As much as we always want our rabbits to be healthy, they do sometimes get sick. Depending on the illness, your veterinarian may prescribe some medication. While we understand that these medicines can help our rabbits overcome an illness, the rabbit doesn't and can be quite uncooperative about taking them. Here are some tips to help you succeed.
Pills: If you need to give your rabbit a pill, first just offer it to him. Some bunnies willingly eat the pill right from your hand, as if you are offering a treat. While only a few will take it this way, you have nothing to lose by trying this. If he refuses to eat the pill, don't fret, you have other options. Slicing a raisin and tucking the pill inside is quite effective. Sometimes it helps to give half a plain raisin, and then a spiked raisin followed by another half of a plain raisin.
Another alternative is to crush the pill and mix it with either banana, canned pumpkin, applesauce, baby food, or any other yummy soft food that your bunny likes. Generally the rabbit will just eat this mixture on his own.
If those methods fail, crush the pill and mix it with one of the suggested foods listed above. You can add a little water to thin the mixture. Load the mixture into the back of a syringe and administer it as you would a liquid medicine.
Liquid Medicines: If you are giving liquid medicine, you have two options: 1) Syringe it directly into the bunny's mouth, or 2) Mix it with something and see if he will eat it on his own. If your rabbit loves banana, canned pumpkin, or applesauce, try taking a little bit of it and mix in the medicine. See if he will eat it as a treat.
Syringe feeding medicine to a squirmy unwilling rabbit can seem like a daunting task, yet it is fairly easy to do. If you look into your rabbit's mouth, you can see the incisors (the two pairs of long teeth in the very front of the mouth). Just to either side of the incisors is a gap in the teeth before the molars. Place the end of the syringe into this gap and gently squirt the liquid in. Be careful to use a slow enough pace so that your rabbit can easily swallow it. Administer the medicine too fast and your rabbit will try to spit most of it out. Don't place the syringe too deep into the mouth. If you plunge the medicine directly down the throat, you could cause your rabbit to choke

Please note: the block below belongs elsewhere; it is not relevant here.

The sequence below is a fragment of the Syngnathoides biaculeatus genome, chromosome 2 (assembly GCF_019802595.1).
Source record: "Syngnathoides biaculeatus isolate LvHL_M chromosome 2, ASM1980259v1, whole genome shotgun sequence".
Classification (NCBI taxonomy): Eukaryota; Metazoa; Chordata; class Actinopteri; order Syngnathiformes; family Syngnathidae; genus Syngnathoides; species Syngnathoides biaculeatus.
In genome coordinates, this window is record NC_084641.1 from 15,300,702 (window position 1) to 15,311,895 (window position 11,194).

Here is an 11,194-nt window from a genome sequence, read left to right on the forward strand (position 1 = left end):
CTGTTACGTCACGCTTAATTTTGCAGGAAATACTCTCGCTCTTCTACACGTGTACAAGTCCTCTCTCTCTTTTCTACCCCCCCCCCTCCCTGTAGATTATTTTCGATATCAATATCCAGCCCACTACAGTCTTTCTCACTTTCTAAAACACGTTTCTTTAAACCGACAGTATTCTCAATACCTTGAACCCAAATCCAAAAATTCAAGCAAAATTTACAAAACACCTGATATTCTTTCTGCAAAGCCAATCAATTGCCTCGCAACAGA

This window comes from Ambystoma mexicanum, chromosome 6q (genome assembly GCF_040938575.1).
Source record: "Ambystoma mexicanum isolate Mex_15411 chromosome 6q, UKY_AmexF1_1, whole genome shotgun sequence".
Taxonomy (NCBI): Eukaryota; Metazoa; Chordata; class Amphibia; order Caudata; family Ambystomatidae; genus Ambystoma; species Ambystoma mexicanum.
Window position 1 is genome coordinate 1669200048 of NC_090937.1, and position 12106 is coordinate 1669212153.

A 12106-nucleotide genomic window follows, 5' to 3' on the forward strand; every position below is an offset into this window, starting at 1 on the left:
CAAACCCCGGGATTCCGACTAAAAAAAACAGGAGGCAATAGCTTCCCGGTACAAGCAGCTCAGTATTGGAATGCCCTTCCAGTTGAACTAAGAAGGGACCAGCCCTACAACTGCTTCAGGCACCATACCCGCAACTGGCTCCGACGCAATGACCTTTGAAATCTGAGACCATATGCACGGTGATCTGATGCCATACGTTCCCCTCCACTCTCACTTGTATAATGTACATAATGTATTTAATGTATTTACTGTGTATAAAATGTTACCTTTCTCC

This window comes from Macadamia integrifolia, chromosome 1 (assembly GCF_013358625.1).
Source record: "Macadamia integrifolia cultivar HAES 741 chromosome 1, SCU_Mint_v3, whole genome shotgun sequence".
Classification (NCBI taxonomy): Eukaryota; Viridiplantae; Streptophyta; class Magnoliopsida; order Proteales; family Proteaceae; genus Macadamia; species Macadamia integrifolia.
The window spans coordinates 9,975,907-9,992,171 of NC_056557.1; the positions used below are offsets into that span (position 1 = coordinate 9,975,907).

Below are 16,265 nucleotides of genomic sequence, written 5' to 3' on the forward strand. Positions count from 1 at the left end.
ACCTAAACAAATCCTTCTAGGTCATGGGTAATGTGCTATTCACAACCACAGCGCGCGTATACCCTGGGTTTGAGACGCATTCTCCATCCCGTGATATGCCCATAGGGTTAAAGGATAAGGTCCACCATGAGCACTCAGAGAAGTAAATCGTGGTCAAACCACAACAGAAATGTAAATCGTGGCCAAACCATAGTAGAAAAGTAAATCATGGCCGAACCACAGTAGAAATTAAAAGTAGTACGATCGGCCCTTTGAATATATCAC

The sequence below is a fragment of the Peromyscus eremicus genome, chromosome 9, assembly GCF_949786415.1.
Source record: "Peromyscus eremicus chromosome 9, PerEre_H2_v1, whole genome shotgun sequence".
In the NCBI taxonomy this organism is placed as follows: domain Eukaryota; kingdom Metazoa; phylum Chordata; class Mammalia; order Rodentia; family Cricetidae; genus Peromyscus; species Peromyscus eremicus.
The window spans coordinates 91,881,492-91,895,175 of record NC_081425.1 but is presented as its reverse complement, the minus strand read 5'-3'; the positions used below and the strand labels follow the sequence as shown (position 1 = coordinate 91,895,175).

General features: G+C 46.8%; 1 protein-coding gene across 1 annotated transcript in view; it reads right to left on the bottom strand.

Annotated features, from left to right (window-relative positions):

Right now, you are probably wondering just how you are going to get the syringe into your rabbit's mouth. There are several methods to try and you can choose the one that works best for you. Some people just place their rabbit on a table or counter, hold them securely and gently slide the syringe in the mouth. Others cradle the rabbit similar to how you would hold a baby. (If you chose this method, make sure his head is propped up while you syringe feed). If your rabbit tends to kick and squirm, you can wrap him in a towel, leaving the head exposed the same way you would swaddle a baby. You can use this "bunny burrito" in combination with any of the above methods.
The last method that some people like is kneeling on the floor with their knees slightly splayed and feet together (so that the rabbit can't scoot out the back). They place the rabbit between their legs facing out towards their knees and administer the syringe from above. Before administering the dosage, wipe any traces of medicine from the outside of the syringe so your rabbit can't smell it ahead of time. This trick works well when your rabbit hates the taste of the medicine.
Remember, it is important to your rabbit's health that he finish all the medicine your veterinarian has prescribed. Never stop the medicine (especially antibiotics) without your vet's approval before the treatment has finished.
Best of Luck!
Copyright 2000-2001 - Suzanne Smith